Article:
Can Smart Cities be inclusive and equitable?

November 28, 2019

3 takeaways from the Smart City Convention, Berlin 2019

Smart Cities are now the number 1 driver of 5G technology world-wide. Think about that for a moment – interconnected, digital and intelligent cities is a bigger driver for super-fast internet services than industry 4.0. We do not doubt the benefits of smart cities, but how will all of the citizens share them? Will Smart Cities really make the world a better place for everyone? Once you have read this blog you will be in a better position to decide whether Smart Cities are inclusive and equitable.

In July 2019 the G20 launched the Global Smart Cities Alliance and it was a hot topic at the Smart Cities Convention Berlin in October. In fact, if you are interested in nominating your city for a pioneering role in the work of the Alliance, the World Economic Forum (serving as secretariat for the alliance) is seeking 20 – 50 cities across the world as frontrunners in the implementation of common solutions based on open APIs and Data Models (see link below).

The goal of the Alliance is:

to unite municipal, regional and national governments, private-sector partners and cities’ residents around a shared set of principles for the responsible and ethical use of smart city technologies.”


Currently, there is no global framework or set of rules in place for how sensor data collected in public spaces, such as by traffic cameras or Wi-Fi hotspots, is used. The Alliance establishes and advances global policy standards to help accelerate best practices, mitigate potential risks, and foster greater openness and public trust.

Cities occupy 2% of global land mass, but are responsible for 70% of global GHG emissions, so reducing this impact would lead to a more inclusive and equitable society – as long as it is done without infringing the rights of the people whose data will drive the reduction.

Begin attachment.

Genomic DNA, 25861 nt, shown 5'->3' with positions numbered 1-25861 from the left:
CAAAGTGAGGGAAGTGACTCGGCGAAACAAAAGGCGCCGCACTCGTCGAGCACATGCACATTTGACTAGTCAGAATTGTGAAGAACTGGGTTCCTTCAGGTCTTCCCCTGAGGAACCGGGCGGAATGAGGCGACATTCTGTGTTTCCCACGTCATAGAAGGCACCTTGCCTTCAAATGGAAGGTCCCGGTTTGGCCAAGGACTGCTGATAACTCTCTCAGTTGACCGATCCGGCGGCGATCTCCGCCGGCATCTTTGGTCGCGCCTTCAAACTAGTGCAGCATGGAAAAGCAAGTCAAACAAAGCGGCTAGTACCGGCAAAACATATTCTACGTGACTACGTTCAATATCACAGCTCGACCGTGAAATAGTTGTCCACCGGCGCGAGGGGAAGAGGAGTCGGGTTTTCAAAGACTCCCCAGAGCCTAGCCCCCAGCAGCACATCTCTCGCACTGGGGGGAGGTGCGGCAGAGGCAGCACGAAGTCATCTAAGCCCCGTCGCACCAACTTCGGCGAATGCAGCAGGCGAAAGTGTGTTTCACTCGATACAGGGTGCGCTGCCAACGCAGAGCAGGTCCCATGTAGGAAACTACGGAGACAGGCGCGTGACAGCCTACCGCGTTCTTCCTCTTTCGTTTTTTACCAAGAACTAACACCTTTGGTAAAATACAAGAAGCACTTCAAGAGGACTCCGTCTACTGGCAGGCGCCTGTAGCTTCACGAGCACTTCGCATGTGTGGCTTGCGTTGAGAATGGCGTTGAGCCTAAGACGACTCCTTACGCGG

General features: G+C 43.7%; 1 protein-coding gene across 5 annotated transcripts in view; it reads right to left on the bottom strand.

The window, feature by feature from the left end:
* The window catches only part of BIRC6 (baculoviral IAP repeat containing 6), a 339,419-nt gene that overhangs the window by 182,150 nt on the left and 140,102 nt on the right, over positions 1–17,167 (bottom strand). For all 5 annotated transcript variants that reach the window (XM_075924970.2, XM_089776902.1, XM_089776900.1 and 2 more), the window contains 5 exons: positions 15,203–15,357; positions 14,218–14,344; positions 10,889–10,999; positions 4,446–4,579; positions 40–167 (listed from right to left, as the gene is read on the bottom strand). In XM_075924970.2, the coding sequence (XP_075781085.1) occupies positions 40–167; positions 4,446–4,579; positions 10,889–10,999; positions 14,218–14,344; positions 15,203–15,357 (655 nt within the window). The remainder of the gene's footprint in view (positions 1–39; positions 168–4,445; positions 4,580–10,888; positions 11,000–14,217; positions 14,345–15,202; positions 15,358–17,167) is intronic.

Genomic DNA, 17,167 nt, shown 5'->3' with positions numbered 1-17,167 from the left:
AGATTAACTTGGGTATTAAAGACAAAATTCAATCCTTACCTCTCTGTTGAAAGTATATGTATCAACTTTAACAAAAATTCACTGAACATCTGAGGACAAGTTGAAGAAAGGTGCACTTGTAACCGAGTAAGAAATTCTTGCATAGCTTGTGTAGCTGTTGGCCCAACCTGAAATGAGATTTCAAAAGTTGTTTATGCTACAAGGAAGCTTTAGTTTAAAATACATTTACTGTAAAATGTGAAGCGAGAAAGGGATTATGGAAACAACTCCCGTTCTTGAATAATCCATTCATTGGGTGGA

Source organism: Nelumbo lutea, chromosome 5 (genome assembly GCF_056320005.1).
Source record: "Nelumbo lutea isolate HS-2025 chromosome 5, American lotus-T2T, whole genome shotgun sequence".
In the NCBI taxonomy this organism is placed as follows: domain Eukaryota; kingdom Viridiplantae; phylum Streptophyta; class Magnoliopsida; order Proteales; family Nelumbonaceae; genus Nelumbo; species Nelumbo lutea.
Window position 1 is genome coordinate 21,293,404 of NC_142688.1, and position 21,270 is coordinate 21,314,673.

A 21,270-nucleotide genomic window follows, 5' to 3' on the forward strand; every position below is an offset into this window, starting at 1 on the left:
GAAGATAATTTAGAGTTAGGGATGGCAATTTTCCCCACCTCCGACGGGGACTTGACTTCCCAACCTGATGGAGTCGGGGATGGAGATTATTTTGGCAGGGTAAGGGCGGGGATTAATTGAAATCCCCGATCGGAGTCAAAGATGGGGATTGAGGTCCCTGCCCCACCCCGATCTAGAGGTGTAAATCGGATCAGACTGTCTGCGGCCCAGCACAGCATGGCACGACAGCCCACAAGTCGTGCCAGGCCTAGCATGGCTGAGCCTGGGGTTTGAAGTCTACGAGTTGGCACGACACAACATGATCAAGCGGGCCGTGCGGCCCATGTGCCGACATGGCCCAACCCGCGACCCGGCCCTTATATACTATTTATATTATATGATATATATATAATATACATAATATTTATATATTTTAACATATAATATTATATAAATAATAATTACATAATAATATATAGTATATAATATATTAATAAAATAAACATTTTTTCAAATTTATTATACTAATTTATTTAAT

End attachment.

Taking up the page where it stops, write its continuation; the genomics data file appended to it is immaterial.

3 ways how this can be achieved:

  1. 30% of city traffic (and therefore emissions) is from cars looking for parking – technology can provide a solution. Using IoT connected sensors to monitor free parking spaces, traffic sensors to monitor congestion and route planning applications, drivers can be directed to the optimal free parking space. There is no need for the sharing of personal data (i.e. data that could be combined to identify you personally). Win-Win-Win.
  2. 30bn different IoT devices will be connected in 2020. It is possible to have cameras that blur the faces of the people being filmed so that general movement trends are tracked without tracking individuals. It is possible to have microphones that monitor noise levels and not individual conversations. Sensors, used for most purposes, can be GDPR compliant.
  3. Open Source software, common APIs, sharable Data Models and International Standards have been developed to level the playing field. To date, large corporations have dominated the Smart City software agenda – they have been the only ones seen as being able to deliver such complex solutions. Today, boosted by the G20 Smart Cities Alliance, there are internationally agreed open source platforms and standards that Smart City solutions can be built on. Cities can specify the use of these open source platforms to enable knowledge share, interoperability and data leverage, whilst avoiding supplier lock-in to large solution providers.

IF smart cities = open source THEN > inclusivity & equity

Perhaps this is a simplistic formula, but the principle is valid. By using open source platforms and agreed international standards, we enable the move away from a smart city agenda dominated solely by share-holder driven goals and towards a hybrid public / private sector solution that considers the citizen and SME community.


We have experience of creating consortia, developing smart city projects and preparing funding applications across Europe. If you would like our opinion on your venture’s chance of success, or business plan advice, please get in touch.

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